UVALDE, Texas — The teacher who police said left a door propped open minutes before a gunman entered Robb Elementary School and murdered 19 children and two teachers had actually closed the door, though it did not lock, state authorities now say.
The new development adds to a list of revised accounts from authorities of the May 24 school shooting, including the amount of time before law enforcement officials entered the classrooms where the gunman was shooting and details about officers’ interactions with the gunman.
State police initially said the teacher, who has not been identified, propped the door open with a rock and did not remove it before the gunman entered.
“We did verify she closed the door. The door did not lock. We know that much and now investigators are looking into why it did not lock,” Travis Considine, chief communications officer for the Texas Department of Public Safety, said Tuesday.
Meanwhile, volunteers have flooded into Uvalde from around Texas to help as the first funerals began Tuesday for the students and teachers killed last week, including funeral directors, therapy dogs, florists and others.
The first two funerals were set for Tuesday afternoon and evening, following visitations on Monday at the town’s two funeral homes where Amerie Jo Garza, 10, and Maite Rodríguez, 10, will be laid to rest. Amerie Jo Garza, 10, was remembered as an “outgoing and funny” child who “wanted to help everyone else out,” and Maite Rodríguez, 10, was described as “smart, bright, beautiful, happy” and dreamed of being a marine biologist.
Texas Gov. Greg Abbott also issued a disaster declaration on Tuesday, which his office said would “accelerate all available state and local resources to assist the Uvalde community, as well as suspend regulations that would prevent, hinder, or delay necessary action in coping with the aftermath of the tragic shooting.”
Uvalde school district police department chief Pete Arredondo has not responded to the Texas Rangers in two days for a follow-up interview from his initial statement immediately after the mass shooting, a Texas Department of Public Safety spokesman told the Austin American-Statesman, part of the USA TODAY Network, on Tuesday.
“Uvalde and Uvalde CISD departments have been cooperating with investigators,” Texas DPS spokesperson Travis Considine said. “The chief of the CISD did an initial interview but has not responded to a request for a follow-up interview that was made two days ago.”
The Rangers are investigating the law enforcement response to the shooting, which did not appear to follow standard police procedures for an active shooter.
“With the benefit of hindsight, from where I’m sitting now, of course it was not the right decision,” McCraw said.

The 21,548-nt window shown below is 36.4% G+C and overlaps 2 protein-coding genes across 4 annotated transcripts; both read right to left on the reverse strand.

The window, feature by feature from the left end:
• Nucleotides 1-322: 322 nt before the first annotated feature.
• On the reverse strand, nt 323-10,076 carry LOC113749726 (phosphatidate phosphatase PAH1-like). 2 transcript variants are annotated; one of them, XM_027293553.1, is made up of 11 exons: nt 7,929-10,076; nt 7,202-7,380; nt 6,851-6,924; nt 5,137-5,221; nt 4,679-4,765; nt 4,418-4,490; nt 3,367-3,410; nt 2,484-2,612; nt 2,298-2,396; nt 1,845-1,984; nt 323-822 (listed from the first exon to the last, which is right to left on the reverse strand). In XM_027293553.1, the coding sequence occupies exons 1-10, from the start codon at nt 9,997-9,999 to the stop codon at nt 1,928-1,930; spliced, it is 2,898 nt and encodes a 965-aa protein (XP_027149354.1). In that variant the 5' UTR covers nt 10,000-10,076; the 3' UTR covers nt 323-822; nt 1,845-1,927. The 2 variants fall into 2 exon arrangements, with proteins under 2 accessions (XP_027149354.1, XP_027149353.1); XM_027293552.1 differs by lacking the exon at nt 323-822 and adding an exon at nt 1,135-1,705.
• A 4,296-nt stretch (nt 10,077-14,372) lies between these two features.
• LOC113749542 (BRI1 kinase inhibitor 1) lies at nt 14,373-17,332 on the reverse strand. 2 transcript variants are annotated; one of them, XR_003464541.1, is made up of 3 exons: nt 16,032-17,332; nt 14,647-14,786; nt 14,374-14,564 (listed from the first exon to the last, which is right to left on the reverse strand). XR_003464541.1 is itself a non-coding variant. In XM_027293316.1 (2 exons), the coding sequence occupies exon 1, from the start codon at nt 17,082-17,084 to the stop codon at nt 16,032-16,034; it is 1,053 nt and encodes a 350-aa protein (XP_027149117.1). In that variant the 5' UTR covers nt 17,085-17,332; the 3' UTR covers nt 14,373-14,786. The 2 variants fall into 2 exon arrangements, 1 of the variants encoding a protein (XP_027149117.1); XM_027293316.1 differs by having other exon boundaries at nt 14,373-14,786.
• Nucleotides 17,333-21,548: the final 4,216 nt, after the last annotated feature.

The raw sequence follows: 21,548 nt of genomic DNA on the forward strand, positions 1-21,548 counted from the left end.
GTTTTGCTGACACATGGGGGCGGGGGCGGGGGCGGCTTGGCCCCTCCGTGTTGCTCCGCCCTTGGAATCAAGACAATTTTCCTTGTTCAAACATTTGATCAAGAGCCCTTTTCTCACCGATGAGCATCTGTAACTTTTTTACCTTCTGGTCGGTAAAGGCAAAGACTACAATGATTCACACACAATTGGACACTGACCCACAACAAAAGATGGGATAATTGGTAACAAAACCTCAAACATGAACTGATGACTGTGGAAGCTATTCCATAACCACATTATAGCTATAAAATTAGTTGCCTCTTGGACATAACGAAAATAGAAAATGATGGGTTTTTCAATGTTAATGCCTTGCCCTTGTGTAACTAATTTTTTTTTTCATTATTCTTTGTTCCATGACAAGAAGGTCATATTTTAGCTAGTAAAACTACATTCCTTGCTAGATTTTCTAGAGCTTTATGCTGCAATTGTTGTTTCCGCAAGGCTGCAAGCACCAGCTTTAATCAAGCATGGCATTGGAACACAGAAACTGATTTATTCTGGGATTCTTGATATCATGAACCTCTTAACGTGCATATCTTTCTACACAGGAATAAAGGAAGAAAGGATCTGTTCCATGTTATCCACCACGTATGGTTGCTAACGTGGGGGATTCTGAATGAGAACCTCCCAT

‘IT WAS THE WRONG DECISION’:For 79 minutes, police failed to act as children died at Uvalde school
— Megan Menchaca and Tony Plohetski, Austin American-Statesman
The gunman who was killed in the Uvalde massacre bought two AR-15-style semi-automatic rifles days after his 18th birthday. A House bill being voted on this week would have prevented the sale by barring anyone under 21 from purchasing that type of firearm nationwide.
The proposal to raise the minimum age for a semi-automatic rifle is part of a larger gun-control package the House Judiciary Committee is expected to pass Thursday. The bill also includes efforts to limit third-party sales of guns and to stop the distribution of untraceable firearms.
The Democratic-led effort is unlikely to pass the Senate where Republicans can block gun legislation and have indicated they will not support major gun reform. Even though Senate Minority Leader Mitch McConnell said he wants GOP lawmakers to work with Democrats on gun measures “directly related” to the Uvalde shooting, few expect the Kentucky Republican to back a raise in the minimum age.
Increasing the minimum age — a move widely opposed by gun rights groups — would mark a significant victory for gun control activists. But there would be legal hurdles: A U.S. appeals court ruled earlier in May that California’s ban on the sale of semiautomatic weapons to adults under 21 is unconstitutional.
CALLS FOR GUN REFORM FOLLOW EVERY SCHOOL SHOOTING:Here’s what they’ve led to
— Merdie Nzanga and Ledyard King
Agony. Anger. Confusion. Shock.
The people of Uvalde came to the SSGT Willie de Leon Civic Center in all emotional states in the days after the Robb Elementary School shooting. In this small city, almost everyone knows, has heard of or is related to at least one of the murdered 19 children and two adults.
The mourners came to the civic center for counseling and comfort. Hazel was waiting for them.
This is the 5-year-old French bulldog’s job – to be there for those in trauma. To let them cry into her soft tan fur or kiss her smooshy black face. To make them giggle with her silly snorts and snuffles. To let a stranger’s hand simply rest on her thick neck.
“She’s been such a blessing,” said Hazel’s handler, Sara Morgan. “She was born to be a therapy dog.” Read more here.